Setting up PECS in the classroom

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An overview of the Picture Exchange System and how it can be used to support young people with communication difficulties within a classroom

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Setting up PECS in the classroom

  1. 1. Implementing PECS within the Mainstream
  2. 2. What makes it hard for children to communicate and why PECS meets these needs Integrating PECS within the school environment: 4 things to consider PECS, Phases and implementation Developing the prosthetic environment Creating communicative opportunities Collaboration
  3. 3. Why is it hard for children to communicate? <ul><li>Learning new words. </li></ul><ul><li>Remembering vocabulary. </li></ul><ul><li>Putting longer sentences together. </li></ul><ul><li>Understanding new ‘concepts’ (colours, sizes, shapes, verbs etc). </li></ul><ul><li>Using language socially: for example making requests and sharing information. </li></ul><ul><li>Using language across different settings </li></ul>
  4. 4. How Do these Difficulties Manifest? Not trying to communicate Use of non-verbal communication strategies to communicate Learned helplessness: “Everything gets done for me” No control over their decisions Self Harm? Frustration Lack of experience in communicating Confrontation, tantrums, ‘behavioural difficulties’ Loss of independence – reliance on others
  5. 5. Why is PECS successful? <ul><li>Depends on visual not auditory information. </li></ul><ul><li>Permanent vocabulary - words don’t fade away. </li></ul><ul><li>Gives visual meaning to abstract vocabulary. </li></ul><ul><li>Uses children’s own interests in meaningful settings. </li></ul><ul><li>Encourages independent and ‘social’ communication. </li></ul><ul><li>Communication can be successful because it doesn’t rely solely on language. </li></ul>
  6. 6. Why is PECS successful? <ul><li>Language is formulated internally before it is constructed </li></ul><ul><li>Emphasis is on successful, independent communication rather than use of spoken language </li></ul><ul><li>Preliminary studies show that PECS can support spoken language development </li></ul><ul><li>Allows children to rehearse their language before they say it </li></ul><ul><li>Doesn’t rely on pre teaching lots of vocabulary. Children can ‘say what they see’ </li></ul>
  7. 7. Aims of successful communication systems <ul><li>Integration into the mainstream environment: </li></ul><ul><ul><li>Increases independence </li></ul></ul><ul><ul><li>Meaningful communication system </li></ul></ul><ul><ul><li>Spontaneous communication </li></ul></ul><ul><ul><li>Meaningful relationships on an appropriate level </li></ul></ul><ul><ul><li>Enabling students to contribute to class lessons </li></ul></ul>
  8. 8. <ul><li>The child works through 6 phases as part of the structured programme. </li></ul><ul><li>Each phase is completed in sequence before you move onto the next phase. </li></ul><ul><li>Each child moves through the phases at their own pace. </li></ul><ul><li>Social exchanges taught </li></ul>P icture E xchange C ommunication S ystem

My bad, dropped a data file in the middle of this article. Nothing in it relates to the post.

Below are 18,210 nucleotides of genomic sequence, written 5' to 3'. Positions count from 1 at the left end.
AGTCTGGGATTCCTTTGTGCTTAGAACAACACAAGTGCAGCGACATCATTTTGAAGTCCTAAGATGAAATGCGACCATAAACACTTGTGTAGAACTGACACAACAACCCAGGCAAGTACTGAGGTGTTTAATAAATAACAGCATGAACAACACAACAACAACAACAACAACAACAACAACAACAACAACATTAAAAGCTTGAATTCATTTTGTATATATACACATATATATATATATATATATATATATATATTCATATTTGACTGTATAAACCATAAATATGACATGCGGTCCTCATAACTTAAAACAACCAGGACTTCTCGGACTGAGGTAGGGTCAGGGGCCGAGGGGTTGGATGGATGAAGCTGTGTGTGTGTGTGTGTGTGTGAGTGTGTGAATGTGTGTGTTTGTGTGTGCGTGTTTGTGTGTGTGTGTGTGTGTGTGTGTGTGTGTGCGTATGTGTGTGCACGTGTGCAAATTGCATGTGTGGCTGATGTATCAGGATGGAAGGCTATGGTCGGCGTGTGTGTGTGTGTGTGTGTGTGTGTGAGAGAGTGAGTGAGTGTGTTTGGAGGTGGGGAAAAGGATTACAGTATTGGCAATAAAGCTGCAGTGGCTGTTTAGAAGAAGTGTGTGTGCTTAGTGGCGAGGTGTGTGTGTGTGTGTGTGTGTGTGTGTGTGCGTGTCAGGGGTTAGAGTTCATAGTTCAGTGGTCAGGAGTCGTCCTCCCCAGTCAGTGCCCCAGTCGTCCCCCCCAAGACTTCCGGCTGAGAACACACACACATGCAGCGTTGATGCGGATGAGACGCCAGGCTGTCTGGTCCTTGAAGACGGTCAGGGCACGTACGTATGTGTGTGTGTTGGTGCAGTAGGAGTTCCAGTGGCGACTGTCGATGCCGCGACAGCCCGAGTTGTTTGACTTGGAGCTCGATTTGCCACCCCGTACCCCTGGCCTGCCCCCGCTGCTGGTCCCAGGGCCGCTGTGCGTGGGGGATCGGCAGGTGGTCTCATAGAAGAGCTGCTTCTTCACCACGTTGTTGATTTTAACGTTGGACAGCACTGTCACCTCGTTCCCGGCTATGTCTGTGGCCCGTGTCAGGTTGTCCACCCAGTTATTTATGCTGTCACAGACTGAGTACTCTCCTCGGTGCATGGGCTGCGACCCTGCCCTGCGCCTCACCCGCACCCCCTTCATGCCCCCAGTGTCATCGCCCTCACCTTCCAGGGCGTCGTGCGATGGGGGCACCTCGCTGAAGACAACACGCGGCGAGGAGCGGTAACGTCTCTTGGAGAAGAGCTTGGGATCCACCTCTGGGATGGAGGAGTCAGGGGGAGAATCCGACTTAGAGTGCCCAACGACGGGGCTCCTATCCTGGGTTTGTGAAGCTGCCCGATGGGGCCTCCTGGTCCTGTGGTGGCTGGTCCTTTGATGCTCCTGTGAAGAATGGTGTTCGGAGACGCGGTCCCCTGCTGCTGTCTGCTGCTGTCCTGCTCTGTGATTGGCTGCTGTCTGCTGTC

9. 9. Teaching PECS phases Increasing Communicative Opportunities Developing the Prosthetic Environment Integrated use of PECS Joint ownership of planning and evaluation 4 layers needing to be developed simultaneously
  10. 10. <ul><li>Teaching PECS: </li></ul><ul><li>Targets and requirements </li></ul>
  11. 11. Phase 1 Preparation <ul><li>Commitment to carry out 35+ exchanges a day from staff and/or family </li></ul><ul><li>Accurate re-inforcer assessment </li></ul><ul><li>Put all of the motivators in a box accompanied by symbols </li></ul>Winners: Balloons Food Balloons with water inside Squidgy toys Noise chutes Things with buttons that make a noise Bubbles instruments Things that flash Watch what the child does to self occupy
  12. 12. <ul><li>By the end of Phase 1 students will be able to independently hand over a picture to request an object from a range of different people </li></ul>2 people: at least 1 trained with PECS. Accurate motivator assessment completed. 35 + structured opportunities for exchanges. Student’s own motivator box labelled and visible, continuously added to. Bank of sensory bags. Moving towards concept of prosthetic environment: PECS book always on display in a consistent place
  13. 13. Activity: <ul><li>Work in 3’s </li></ul><ul><li>Teacher holds item and open hand out for student </li></ul><ul><li>Prompter waits for student to initiate, if not, then prompt the exchange </li></ul><ul><li>Teacher reinforces IMMEDIATELY </li></ul>Student Prompter Teacher
  14. 14. By the end of Phase 2 students will identify who has an object they want, approach them and hand over a picture to request what they want. 2 members of staff: prompter’s role to ensure distance and persistence. Ongoing use of strong motivators. May start introducing peer exchanges i.e. at a ‘snack shop’ Begin thinking about communicative temptations corresponding with environmental choice boards (with only 1 displayed symbol though)